Best Sci-Fi movies you should watch
Outer space. Inner space. New worlds. Tech frontiers. Artificial intelligence. The very best science-fiction movies take us to places beyond our own imagination, dreaming up impossible futures that necessarily go on to form our own technological advances. Great scrapbooking provides mind-bending visuals packaged with mind-blowing thoughts, probing everything in the individual experience to the future of humankind. It’s a genre which has multitudes — out of fast, humorous, colorful space experiences, to dark dystopian tragedies, place in the current, far future, or even a very long time ago in a galaxy far, far away.
Donnie Darko (2001)
Proving that ideas-driven sci-fi can flourish with no blockbuster budget, Richard Kelly‘s distinctive indie debut plays time and malleable fact as he places Jake Gyllenhaal‘s depressed high schooler through the wringer. With its time-looping narrative, suburban wormhole, and apocalyptic visions of a glowy-eyed bunny-man, Kelly combines none-more-sci-fi elements into a low-key character play, with head-scratching discussing points and a killer soundtrack that made it a total cult hit. Trippy, atmospheric, and boasting the impressive screen arrival of Gyllenhaal, Donnie Darko leaves you wanting more — just, don’t go tracking down the strange non-Kelly sequel, S. Darko.
Eternal Sunshine Of The Spotless Mind (2004)
Memory-tampering is a genre staple frequently earmarked for amnesiac thrillers and mind-bending actioners. Not so with Eternal Sunshine, director Michel Gondry and writer Charlie Kaufman instead with it to learn more about the character of the human condition — specifically heartbreak. What happens when love goes sour? And what if you could erase the memories — both good and bad — in your mind? Would you go through with this? After studying his ex, Clementine (Kate Winslet) already has, Jim Carrey’s Joel decides that he will also. However, as he explores what left them meld together and then fall apart, he begins to realize that he still has feelings for her. If its technician is fictional, the emotions in Eternal Sunshine are completely real.
Iconic sci-fi films conjure distinctive new worlds — and few areas retina-dazzlingly vibrant as Pandora, Avatar’s planet of bioluminescent flora, vivid blue fauna, and giant floating rock formations. Taking the mech-suits out of Aliens, the vibrant animals of The Abyss, the epic range (and fundamental love story) of Titanic, along with the groundbreaking technological leaps, well, everything he has ever done, James Cameron’s record-breaker is none-more-JC. There’s a knowing B-movie quality to the cheesy dialog and Dances With Wolves-inspired storyline, but what else is an A-movie blockbuster, in a tale where humans would be the alien invaders, consciousness is transferable, and science and nature are equal and opposite forces. It’s rare to find an entire cinematic world so completely realized — and while the Avatar backlash continues in certain corners, it might be foolish to bet against Cameron’s ton of forthcoming sequels.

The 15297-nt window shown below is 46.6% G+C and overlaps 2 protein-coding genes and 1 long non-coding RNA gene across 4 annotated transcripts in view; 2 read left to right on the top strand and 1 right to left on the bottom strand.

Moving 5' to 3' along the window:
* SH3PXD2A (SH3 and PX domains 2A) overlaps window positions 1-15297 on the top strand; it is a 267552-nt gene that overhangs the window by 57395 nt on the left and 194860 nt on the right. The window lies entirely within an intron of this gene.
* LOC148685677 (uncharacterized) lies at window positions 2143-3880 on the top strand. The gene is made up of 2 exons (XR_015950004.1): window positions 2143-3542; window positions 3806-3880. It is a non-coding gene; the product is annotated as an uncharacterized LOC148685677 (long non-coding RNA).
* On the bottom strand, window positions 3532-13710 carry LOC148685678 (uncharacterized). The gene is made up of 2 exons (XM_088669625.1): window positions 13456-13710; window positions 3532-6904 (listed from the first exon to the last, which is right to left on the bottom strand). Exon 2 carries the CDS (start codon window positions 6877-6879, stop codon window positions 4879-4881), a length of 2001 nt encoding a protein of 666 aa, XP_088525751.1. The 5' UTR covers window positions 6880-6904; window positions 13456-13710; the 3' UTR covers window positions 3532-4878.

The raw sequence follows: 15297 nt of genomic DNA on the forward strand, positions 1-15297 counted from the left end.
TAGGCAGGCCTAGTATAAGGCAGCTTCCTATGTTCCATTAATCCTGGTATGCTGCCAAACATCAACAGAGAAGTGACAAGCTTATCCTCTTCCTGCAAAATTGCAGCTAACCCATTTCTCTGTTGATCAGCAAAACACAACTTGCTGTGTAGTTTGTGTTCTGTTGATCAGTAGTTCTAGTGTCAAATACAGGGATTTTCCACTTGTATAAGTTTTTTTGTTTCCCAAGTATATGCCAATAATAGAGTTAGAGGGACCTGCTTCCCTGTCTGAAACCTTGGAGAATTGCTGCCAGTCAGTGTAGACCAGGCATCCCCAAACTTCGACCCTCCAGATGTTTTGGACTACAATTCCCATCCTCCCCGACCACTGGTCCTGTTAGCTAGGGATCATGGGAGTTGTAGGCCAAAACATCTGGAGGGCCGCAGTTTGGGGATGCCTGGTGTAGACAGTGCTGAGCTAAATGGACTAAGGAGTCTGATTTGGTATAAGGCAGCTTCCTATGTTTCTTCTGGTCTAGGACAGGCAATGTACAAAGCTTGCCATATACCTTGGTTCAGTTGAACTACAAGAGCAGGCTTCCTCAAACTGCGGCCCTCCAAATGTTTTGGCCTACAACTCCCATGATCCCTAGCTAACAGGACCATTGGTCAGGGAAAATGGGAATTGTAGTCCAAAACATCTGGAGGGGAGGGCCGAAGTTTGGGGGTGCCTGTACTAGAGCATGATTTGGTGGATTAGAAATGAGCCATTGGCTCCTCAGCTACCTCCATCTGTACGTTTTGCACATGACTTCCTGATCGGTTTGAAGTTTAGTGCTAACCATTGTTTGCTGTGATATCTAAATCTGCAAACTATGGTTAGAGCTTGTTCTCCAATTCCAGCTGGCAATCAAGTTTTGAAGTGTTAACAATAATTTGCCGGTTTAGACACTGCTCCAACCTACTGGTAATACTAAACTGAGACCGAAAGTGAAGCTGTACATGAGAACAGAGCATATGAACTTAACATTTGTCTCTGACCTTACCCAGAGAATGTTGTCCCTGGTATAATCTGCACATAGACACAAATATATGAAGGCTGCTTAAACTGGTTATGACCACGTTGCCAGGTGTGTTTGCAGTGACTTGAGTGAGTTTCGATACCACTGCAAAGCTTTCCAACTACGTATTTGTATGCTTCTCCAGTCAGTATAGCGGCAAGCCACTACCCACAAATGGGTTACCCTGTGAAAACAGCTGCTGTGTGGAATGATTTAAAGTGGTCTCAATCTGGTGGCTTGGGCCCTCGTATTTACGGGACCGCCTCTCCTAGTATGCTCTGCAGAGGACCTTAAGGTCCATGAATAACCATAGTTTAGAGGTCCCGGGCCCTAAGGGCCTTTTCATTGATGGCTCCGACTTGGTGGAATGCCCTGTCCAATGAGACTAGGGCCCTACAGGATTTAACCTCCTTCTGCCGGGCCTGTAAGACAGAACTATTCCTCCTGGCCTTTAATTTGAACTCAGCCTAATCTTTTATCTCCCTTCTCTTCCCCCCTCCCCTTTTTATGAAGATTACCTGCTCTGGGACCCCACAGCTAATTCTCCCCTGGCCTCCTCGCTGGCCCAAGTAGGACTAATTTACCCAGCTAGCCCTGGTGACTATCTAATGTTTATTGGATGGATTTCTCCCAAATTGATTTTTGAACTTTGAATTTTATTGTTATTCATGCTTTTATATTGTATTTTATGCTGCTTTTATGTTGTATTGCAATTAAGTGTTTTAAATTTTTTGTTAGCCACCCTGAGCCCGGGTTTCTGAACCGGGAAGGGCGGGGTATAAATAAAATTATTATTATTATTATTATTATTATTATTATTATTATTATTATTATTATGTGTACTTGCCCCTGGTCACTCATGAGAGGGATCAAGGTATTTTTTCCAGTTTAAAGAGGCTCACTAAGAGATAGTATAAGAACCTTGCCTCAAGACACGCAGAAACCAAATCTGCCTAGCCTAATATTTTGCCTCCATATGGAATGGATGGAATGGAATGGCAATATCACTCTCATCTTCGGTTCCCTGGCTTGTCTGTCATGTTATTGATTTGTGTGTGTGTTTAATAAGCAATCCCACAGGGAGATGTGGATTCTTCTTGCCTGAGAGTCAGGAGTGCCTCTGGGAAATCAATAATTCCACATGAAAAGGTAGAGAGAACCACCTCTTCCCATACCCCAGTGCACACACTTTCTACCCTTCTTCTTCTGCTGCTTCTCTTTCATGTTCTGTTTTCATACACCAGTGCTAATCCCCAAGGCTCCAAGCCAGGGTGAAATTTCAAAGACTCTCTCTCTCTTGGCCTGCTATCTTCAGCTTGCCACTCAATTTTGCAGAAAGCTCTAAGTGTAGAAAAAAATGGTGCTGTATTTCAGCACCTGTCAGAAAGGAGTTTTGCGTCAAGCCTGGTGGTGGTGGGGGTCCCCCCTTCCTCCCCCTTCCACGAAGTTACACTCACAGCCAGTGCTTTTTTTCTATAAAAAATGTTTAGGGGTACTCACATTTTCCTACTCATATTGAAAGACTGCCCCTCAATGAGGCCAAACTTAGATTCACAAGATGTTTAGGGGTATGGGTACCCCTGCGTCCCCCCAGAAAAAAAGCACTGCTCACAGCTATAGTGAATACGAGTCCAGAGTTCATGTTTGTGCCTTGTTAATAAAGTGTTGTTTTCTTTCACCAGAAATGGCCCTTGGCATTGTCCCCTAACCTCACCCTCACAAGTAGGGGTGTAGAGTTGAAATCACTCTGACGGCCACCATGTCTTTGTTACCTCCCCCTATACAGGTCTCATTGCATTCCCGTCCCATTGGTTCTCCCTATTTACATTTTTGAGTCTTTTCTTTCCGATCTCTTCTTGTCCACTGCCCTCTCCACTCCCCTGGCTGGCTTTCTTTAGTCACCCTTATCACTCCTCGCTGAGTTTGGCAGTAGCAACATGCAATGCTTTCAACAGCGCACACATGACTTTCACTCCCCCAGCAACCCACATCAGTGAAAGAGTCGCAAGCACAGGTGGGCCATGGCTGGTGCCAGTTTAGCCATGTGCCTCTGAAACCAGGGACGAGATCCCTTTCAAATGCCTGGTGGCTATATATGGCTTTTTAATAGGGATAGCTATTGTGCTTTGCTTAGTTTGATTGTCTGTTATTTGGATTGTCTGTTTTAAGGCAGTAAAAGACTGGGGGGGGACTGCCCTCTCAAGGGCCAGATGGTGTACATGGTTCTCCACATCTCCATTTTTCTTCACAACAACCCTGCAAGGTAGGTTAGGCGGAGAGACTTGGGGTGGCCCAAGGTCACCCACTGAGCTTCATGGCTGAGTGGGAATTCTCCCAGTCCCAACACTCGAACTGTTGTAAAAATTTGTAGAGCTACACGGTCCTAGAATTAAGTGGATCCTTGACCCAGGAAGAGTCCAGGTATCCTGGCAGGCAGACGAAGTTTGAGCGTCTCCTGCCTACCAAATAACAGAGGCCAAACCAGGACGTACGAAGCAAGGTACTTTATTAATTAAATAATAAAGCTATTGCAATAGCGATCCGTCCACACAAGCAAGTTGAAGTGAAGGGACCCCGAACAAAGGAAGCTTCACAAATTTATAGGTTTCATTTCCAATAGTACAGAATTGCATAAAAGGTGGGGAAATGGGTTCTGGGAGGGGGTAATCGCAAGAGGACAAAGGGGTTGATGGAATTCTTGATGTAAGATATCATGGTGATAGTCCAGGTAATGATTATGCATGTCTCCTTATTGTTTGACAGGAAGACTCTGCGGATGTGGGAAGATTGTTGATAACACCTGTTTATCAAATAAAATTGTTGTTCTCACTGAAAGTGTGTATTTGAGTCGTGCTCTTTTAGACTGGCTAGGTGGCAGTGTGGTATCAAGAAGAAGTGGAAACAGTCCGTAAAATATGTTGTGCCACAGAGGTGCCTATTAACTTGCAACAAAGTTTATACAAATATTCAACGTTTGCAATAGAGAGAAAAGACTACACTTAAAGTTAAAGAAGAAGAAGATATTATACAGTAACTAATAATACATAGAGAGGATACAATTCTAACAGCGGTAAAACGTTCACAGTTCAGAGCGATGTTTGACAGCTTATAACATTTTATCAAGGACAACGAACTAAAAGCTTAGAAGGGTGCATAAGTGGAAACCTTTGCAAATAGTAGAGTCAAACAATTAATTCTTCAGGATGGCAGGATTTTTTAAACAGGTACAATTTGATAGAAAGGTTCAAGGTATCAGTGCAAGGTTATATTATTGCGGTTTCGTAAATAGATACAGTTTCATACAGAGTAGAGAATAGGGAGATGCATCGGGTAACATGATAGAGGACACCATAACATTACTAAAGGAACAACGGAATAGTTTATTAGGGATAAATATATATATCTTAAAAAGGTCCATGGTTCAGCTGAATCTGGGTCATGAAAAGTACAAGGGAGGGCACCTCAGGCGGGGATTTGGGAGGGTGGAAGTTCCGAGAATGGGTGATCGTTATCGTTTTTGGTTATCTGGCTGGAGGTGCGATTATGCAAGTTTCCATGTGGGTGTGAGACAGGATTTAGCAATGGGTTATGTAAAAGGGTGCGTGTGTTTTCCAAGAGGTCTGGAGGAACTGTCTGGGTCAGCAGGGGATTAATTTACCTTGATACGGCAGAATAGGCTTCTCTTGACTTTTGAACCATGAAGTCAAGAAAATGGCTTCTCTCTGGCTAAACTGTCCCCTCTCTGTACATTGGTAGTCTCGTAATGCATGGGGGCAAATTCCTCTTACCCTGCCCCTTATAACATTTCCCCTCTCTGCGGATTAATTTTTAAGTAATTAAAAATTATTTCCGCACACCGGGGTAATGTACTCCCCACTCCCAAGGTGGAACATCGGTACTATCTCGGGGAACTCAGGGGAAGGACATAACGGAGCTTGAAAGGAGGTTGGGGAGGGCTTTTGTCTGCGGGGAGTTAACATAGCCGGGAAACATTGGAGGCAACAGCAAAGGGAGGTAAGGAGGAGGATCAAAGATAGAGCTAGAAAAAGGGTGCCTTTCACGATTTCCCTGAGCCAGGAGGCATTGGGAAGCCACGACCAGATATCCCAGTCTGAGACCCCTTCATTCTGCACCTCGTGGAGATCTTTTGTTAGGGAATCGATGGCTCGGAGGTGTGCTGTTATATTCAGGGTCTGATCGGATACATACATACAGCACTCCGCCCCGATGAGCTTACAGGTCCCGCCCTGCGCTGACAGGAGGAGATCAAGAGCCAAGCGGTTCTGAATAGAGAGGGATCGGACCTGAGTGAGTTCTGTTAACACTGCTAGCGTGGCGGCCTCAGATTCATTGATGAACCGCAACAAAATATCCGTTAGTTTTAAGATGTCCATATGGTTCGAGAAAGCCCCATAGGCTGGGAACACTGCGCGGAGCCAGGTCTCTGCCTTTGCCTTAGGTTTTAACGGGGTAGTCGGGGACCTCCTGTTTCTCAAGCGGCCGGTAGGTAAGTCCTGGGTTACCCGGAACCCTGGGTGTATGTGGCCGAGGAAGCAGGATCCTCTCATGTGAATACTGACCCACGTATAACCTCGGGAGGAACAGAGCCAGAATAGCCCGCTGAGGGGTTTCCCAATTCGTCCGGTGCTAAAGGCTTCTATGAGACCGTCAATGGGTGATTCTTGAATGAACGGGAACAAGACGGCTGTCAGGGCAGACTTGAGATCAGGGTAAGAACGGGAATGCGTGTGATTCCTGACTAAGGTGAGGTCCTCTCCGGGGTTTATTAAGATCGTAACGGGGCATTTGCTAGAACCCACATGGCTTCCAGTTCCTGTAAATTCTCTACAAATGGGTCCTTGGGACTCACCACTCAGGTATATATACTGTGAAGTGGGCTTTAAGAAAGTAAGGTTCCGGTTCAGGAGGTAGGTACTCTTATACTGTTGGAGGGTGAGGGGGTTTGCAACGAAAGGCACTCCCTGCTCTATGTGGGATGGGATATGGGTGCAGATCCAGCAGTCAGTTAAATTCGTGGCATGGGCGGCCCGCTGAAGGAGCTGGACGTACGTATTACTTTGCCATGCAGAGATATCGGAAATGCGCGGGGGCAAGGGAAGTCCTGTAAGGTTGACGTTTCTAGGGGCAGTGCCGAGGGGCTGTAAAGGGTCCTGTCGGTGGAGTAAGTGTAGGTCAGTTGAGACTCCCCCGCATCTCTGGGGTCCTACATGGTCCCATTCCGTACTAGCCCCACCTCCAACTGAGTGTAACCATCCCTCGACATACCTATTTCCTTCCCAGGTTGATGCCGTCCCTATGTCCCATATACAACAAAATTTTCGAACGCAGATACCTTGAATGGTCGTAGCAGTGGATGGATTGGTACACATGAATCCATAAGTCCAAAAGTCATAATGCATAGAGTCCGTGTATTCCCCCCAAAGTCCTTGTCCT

Having completed his off Bat-trilogy, Christoper Nolan got back to his very own, original work. Interstellar reads into some as another cold Nolan experience, more worried about the intellectual exploration of space travel and the mysteries of wormholes, but it’s much more. Tough science (or at least as challenging as you can go with experimental physics, according to Kip Thorne) doesn’t mean hard-hearted — that is Nolan’s love letter to love itself, particularly between fathers and brothers. Matthew McConaughey’s psychological reaction to the message from his grown daughter, his Joe Cooper caught up in a mission at which time passes differently for him than it does on Earth — is a vital part of that. Nolan stitches it all together into a cohesive whole, also elicits excellent work from his cast, which also includes Anne Hathaway and Jessica Chastain. My friend, while we were Serie a betting, recommended me this movie. I was thrilled when I watched it.
A filmmaker ever-fascinated from the architecture of the human mind, Christopher Nolan externalized the individual subconscious into physical surroundings for a Bond-inspired heist-movie blockbuster. Occurring across several levels of reality, Inception imagines the chance of dream-tech that allows Leonardo DiCaprio‘s Dom Cobb and his team to infiltrate sleeping marks and extract information from their subconscious minds — until he’s given the entirely tougher job of putting an idea into his next target. Through dizzying set pieces and story convolutions, Nolan adopts dream-logic, subverts physics, and orchestrates collapsing realities, developing a psychological sci-fi spectacular that is guaranteed to boggle minds for decades to come.